“Hey dude, this sucks. I’ve got to tell you something.”
This is how Amanda Schuier starts a breakup conversation with unprofitable customers.
The audience laughed, but then she turned serious. “We are in such a delicate balance right now in terms of figuring out who we can move on from and who we can’t.”
According to a recent survey by CCJ, 57% of fleet respondents said they rarely terminate business with a shipper customer.
Schuier is senior vice president of Freeport, Ill.-based Quality Transport, a truckload carrier with 31 power units. On Nov. 18 in Scottsdale, Ariz., she participated in a panel discussion at the CCJ Solution Summit, “Moving on: lose the customers you are losing money with,” moderated by CCJ Editor Jason Cannon.
In 2018, motor carriers could afford to be selective of customers and shipments. In 2019, difficult decisions have had to be made, which can be even more excruciating for small fleets that need immediate cash flow by sticking to established customers, even when those customers are unprofitable.
As freight volumes dropped off in 2019, shippers’ attitudes are “probably that they are not going to have to pay decent rates until after the next presidential election,” said panelist John Miller, managing partner of Plains Dedicated, a motor carrier and logistics provider with headquarters in Championsgate, Fla.
“We all got giddy when rates went up [in 2018],” he said. “I think shippers felt like we burned them a bit.”
Schuier recently added sales to her list of job responsibilities. Before parting ways with unprofitable customers, Quality Transport tries to restructure the relationship where possible such as by divesting long-haul routes and retaining the customers’ regional lanes.
“We are still trying to maintain that relationship, but we are kind of letting them down slowly,” she says. It may not make sense to walk away completely, and in some lanes “we do take a loss…because maybe they are a customer that has a lot of freight with us.”
One strategy that has been working for Quality Transport is asking its unprofitable customers for permission to broker out loads to third-party carriers, she says.
Each month, Miller analyzes the revenue per mile by customer and lane to identify seasonal trends for Plains Dedicated. This helps the fleet plan ahead to find new customers and freight lanes before its business slows. He also looks at cost per mile and time for loads, along with other costs to determine when to cut ties with unprofitable customers.
Plains Dedicated, a refrigerated carrier, operates a fleet of 20 owner-operators. On average, the company cycles through its top three or four customers every 4.5 years. It is important, Miller noted, to “make sure every day you are developing new business…so you can walk away if you need to.”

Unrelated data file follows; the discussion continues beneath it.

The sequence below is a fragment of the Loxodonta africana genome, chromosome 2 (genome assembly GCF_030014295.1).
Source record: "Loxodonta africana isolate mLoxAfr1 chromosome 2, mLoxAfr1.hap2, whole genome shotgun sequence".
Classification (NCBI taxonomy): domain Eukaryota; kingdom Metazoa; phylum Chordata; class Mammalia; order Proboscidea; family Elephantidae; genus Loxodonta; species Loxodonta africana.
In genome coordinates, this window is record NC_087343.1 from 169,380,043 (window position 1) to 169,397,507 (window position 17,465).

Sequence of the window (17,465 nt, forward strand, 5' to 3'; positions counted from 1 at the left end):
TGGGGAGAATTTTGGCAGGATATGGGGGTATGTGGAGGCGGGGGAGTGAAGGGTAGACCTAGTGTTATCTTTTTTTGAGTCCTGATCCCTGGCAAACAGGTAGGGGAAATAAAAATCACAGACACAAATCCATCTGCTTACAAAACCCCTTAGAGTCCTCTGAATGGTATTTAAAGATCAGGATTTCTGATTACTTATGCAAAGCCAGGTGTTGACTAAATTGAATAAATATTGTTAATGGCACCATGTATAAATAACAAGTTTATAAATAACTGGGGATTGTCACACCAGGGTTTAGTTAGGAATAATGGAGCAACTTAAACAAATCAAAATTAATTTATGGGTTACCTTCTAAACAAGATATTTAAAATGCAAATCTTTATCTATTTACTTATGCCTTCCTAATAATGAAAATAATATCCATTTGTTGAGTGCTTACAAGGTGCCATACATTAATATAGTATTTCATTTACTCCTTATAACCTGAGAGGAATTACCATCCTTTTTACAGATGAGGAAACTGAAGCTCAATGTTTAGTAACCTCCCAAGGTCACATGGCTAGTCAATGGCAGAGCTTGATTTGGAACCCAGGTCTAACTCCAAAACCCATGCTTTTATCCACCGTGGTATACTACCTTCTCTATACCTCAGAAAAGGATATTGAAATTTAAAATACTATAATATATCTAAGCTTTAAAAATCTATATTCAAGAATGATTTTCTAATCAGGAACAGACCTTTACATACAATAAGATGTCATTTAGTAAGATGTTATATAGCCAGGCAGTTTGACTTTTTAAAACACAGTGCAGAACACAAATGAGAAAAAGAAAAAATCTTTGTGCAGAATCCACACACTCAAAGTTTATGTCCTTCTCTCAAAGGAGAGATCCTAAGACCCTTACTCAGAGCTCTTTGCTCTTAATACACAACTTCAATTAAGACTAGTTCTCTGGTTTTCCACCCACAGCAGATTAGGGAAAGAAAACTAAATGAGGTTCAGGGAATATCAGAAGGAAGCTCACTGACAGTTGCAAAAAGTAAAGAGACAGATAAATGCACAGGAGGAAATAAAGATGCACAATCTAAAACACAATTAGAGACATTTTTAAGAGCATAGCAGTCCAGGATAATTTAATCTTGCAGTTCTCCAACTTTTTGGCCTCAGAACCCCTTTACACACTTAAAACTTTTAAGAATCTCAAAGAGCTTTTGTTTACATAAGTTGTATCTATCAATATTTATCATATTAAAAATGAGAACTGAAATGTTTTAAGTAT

Shippers who are unwilling to pay accessorial charges for detention, fuel surcharges, rebooking fees and other areas quickly rise to the top of Miller’s list of customers he wants to lose, and in the refrigerated business, “everybody knows” which shippers are notorious for not paying detention, he says.
Shippers that will allow the carrier to increase its linehaul rates to cover the costs they do not pay for as accessorial charges are the customers it will keep, he said.
The RFP process many shippers use to award lanes to carriers has eroded some of the relationships that have historically made it possible for Plains Dedicated to get rate increases, Miller said. RFPs are also very time consuming for carriers.
Miller believes the trucking industry will regain pricing power in the next two years, and when it happens, “the [shippers] who are doing RFPs, just run from them until they wake up. And when they wake up, just gouge them,” he joked.
Capacity may already be starting to tighten based on recent successes that Schuier and Miller have experienced when asking for rate increases. Schuier asked for two rate increases since September and got them both, she said. Likewise, Miller has gotten both quarterly rate increases he asked customers for this fall.
“People are aware that trucking is getting a little bit tighter,” Miller said.
Both Miller and Schuier expressed concern about rising insurance costs putting more carriers out of business. Many fleets will not be able to renew all of their tractors to keep the cost of their insurance down. “We are going to see a big crunch from everyone next year and the year after,” Miller said. “The people who survive are going to be able to afford insurance.”
Plains Dedicated renewed its insurance recently, and “it was not pretty,” he said.
Schuier said she is “intensely nervous about [insurance] renewals.” Quality Transport had a major accident this year and is anticipating a large increase in its premiums. “We are potentially looking at not renewing a couple of tractors. We are concerned about it and we are working to focus a lot on driver safety to help prevent [an increase] as much as we can,” she said.